Regulatory Compliance Starts With A Data Management Strategy

Data Management

The banking industry faces mounting pressure to comply with looming industry and government regulations. Financial institutions must demonstrate that they have sufficient stability and capital reserves to withstand a period of economic stress as well as to pay all depositors in the event of default.

While the details of many of these regulations have yet to be determined, one thing issure: having a solid data management strategy is an essential prerequisite to meeting the regulatory mandate.

As a result of both M&A and de-centralised IT leadership, a majority of banks have information housed in separate data silos, back-office systems and packages, making it difficult to grasp the full-picture of liquidity and risk. Furthermore, as new customer channels like mobile computing are introduced, the information challenge is exacerbated.

Regulatory compliance requires the right architecture for data integration and cleansing to turn this regulatory burden into a revenue-generating opportunity. This overriding architecture includes data quality, data integration, master data management, data governance andbusiness intelligence. Let’s look at these in turn.

Data Integration solutions support the identification, linking, and synchronisation of information across different systems and data, both internal and external. They are important not only for tying various systems and data together, and resolving divergent data definitions, but also for synchronising the timing of when transaction data is available for time-critical activities. Some data needs to be accessed in real time on a fine-grained basis. Other data may be examined in bulk a day, week, or month later.

Data Quality solutions evaluate, monitor, and manage data to eliminate inconsistencies among information systems, as well as to prevent incorrect data from entering these systems in the first place. For example, using pre-defined business rulesand criteria, data cleansing routines eliminate mistakes within databases.

During the cleansing process, missing entries can be amended, and completed fields standardised to a specific format. Merging and matching promotes consistency by automatically uncovering related entries within the same system – or across multiple systems – then linking, matching, or merging records as needed.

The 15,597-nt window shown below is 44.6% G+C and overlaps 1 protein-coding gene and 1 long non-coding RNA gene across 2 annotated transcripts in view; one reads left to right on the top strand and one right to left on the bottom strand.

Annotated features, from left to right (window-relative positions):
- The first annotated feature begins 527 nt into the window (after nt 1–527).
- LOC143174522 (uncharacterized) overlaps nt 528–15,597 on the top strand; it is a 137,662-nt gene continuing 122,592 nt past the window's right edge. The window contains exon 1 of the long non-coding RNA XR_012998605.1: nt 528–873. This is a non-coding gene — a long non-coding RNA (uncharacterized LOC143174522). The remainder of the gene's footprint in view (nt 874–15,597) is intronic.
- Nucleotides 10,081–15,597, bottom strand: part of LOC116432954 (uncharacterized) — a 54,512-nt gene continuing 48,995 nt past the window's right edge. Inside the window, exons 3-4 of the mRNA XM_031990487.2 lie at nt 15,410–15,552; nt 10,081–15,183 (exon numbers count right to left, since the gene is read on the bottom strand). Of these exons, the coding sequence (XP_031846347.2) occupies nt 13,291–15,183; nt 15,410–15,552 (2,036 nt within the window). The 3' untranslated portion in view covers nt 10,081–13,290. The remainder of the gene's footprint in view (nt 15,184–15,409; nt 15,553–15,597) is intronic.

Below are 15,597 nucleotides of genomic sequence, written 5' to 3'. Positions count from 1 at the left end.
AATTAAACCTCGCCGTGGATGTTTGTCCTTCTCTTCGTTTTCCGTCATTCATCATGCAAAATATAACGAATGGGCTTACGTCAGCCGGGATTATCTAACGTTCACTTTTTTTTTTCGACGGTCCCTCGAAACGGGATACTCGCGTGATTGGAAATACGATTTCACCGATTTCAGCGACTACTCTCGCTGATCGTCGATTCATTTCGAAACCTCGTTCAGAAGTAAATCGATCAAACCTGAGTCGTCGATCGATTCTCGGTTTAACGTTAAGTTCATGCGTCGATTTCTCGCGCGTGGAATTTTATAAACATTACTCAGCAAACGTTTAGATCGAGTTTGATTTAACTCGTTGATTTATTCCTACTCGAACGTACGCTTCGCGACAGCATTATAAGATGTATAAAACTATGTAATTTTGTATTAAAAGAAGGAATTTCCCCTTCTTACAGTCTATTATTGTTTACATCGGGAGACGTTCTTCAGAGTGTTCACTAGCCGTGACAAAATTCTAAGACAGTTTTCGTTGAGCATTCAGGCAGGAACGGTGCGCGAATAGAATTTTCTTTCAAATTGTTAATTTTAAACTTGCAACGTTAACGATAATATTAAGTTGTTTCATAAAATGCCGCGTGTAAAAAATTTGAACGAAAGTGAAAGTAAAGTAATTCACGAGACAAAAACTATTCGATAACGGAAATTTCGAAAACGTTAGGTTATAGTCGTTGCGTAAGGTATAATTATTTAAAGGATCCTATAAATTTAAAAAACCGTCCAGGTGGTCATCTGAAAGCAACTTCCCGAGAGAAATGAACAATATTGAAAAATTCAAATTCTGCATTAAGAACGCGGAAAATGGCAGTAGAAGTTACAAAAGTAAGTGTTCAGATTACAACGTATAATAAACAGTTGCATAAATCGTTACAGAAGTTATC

Data Governance is all about control – control of the people, processes, and technology required to properly handle an organisation’s data across the enterprise. Its main objective is to ensure that banks can access the full value of their informational assets while protecting their data, and their institution, from risk. It goes hand in hand with Master Data Management, which involves consolidating information into a “single source of truth” to ensure consistency among information systems.

While nobody knows fully what the new banking regulations will entail, it’s clear that compliance will be more difficult in the absence of a solid data management strategy. Creating a framework to ensure the confidentiality, quality, and integrity of data is essential to meet both internal and external requirements, such as financial reporting, regulatory compliance, and privacy policies. Getting your data in order is the first step for any compliance reporting initiative, a key to mitigating risk, and the start of a new era in customer intelligence, profitability, loyalty and customer experience.

Jon M. Deutsch is Vice President and Global Managing Principal for Banking, Financial Services & Insurance at Information Builders, a New York-based software company that brings smarter decision-making and streamlined processes to leading organisations in business, government, and education worldwide.